Hidden Figures

It’s hard to imagine now, but at one point in our history, we were on the brink of national catastrophe at every turn. Because we didn’t know just how bad Russia was at a lot of things. They did beat us into space, though.

And that kicked off a frenzy of scientific activity which culminated in our successful landing of a man on the moon. But first we had to just get him into space.

Hidden Figures tells the story of how three black women (the two modifiers most likely to result in discrimination) worked within the echelons of NASA. A building pretty stocked with white men not used to others being smarter than them.

The time period is the ultimate irony. Here we are, preparing to send a man to the moon, and we still have separate bathrooms for colored folks. The prime of scientific advancement and the depths of social immorality. This stark contrast is brought into focus from the first scene when a police officer comments that he didn’t know NASA hired people like them. Octavia Butler responds with a quick “Well, NASA does hire a lot of women these days.” But honestly, the officer was probably just as surprised by the notion that women work at NASA too.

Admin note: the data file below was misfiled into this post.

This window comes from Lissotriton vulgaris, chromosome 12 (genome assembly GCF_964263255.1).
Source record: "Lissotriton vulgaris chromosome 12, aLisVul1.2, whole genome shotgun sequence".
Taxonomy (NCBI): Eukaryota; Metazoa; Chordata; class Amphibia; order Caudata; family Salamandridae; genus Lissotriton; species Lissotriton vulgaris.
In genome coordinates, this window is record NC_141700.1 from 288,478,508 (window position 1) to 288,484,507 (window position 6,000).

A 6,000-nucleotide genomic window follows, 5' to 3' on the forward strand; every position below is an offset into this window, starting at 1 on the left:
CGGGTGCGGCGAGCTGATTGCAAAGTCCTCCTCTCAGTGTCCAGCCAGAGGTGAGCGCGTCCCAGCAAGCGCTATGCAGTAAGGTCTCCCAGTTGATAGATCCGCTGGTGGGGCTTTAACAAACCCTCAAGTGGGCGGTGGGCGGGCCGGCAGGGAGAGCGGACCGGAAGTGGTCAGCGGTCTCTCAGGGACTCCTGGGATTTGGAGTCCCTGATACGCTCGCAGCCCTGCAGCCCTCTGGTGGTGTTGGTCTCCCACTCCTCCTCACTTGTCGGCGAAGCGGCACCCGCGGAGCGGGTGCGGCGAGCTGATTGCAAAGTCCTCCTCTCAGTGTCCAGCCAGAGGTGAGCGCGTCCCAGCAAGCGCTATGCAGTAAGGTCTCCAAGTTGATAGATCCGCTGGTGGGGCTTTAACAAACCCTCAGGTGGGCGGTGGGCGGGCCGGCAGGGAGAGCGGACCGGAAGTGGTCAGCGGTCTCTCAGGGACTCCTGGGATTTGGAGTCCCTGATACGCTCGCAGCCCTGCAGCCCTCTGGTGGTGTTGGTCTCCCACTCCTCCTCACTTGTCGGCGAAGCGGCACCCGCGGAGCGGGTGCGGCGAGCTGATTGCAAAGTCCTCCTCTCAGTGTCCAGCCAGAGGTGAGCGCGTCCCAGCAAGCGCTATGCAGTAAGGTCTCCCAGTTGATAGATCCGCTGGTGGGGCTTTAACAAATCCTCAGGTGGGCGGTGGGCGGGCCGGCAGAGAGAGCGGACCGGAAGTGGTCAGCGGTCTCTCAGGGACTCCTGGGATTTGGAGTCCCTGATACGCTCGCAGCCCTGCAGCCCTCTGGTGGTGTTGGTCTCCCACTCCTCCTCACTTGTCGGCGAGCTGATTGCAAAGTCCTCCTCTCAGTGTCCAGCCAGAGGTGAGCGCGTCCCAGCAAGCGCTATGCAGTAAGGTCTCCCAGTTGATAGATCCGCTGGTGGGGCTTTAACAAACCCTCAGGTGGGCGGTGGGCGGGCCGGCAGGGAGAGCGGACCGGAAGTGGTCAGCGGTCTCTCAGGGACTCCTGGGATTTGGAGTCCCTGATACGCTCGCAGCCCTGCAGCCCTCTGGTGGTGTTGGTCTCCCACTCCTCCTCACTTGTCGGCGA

The acting is fantastic. Kevin Costner gets to play a rough hockey coach with a heart of gold type character. The three lead actresses, Taraji P. Henson, Octavia Spencer, and Janelle Monae inhabit their roles with barely concealed glee. The standout being Henson. It’s all rounded out by some decent supporting performances by Kirsten Dunst and Jim Parsons.

I really enjoyed this film. The directing is solid, the editing smooth, and the story is ripe with racial conflicts that break your heart. This was not that long ago. I run into a conundrum because sometimes I view this kind of movie as an easing of white guilt. Oh wow, we are so much better than that today! When in truth it’s still pretty bad to be a minority or a woman. But at the same time, these stories need to be told, because they are important. Even if the impact of the film is lessened when you find out that most of the three leads’ arcs happened before the events of the film.

But that’s too nitpicky. The film is great. Even though you know what happens, you will still find yourself on the edge of your seat. Because it’s always great to beat those dang russkies.

3 1/2 out of 4 stars.

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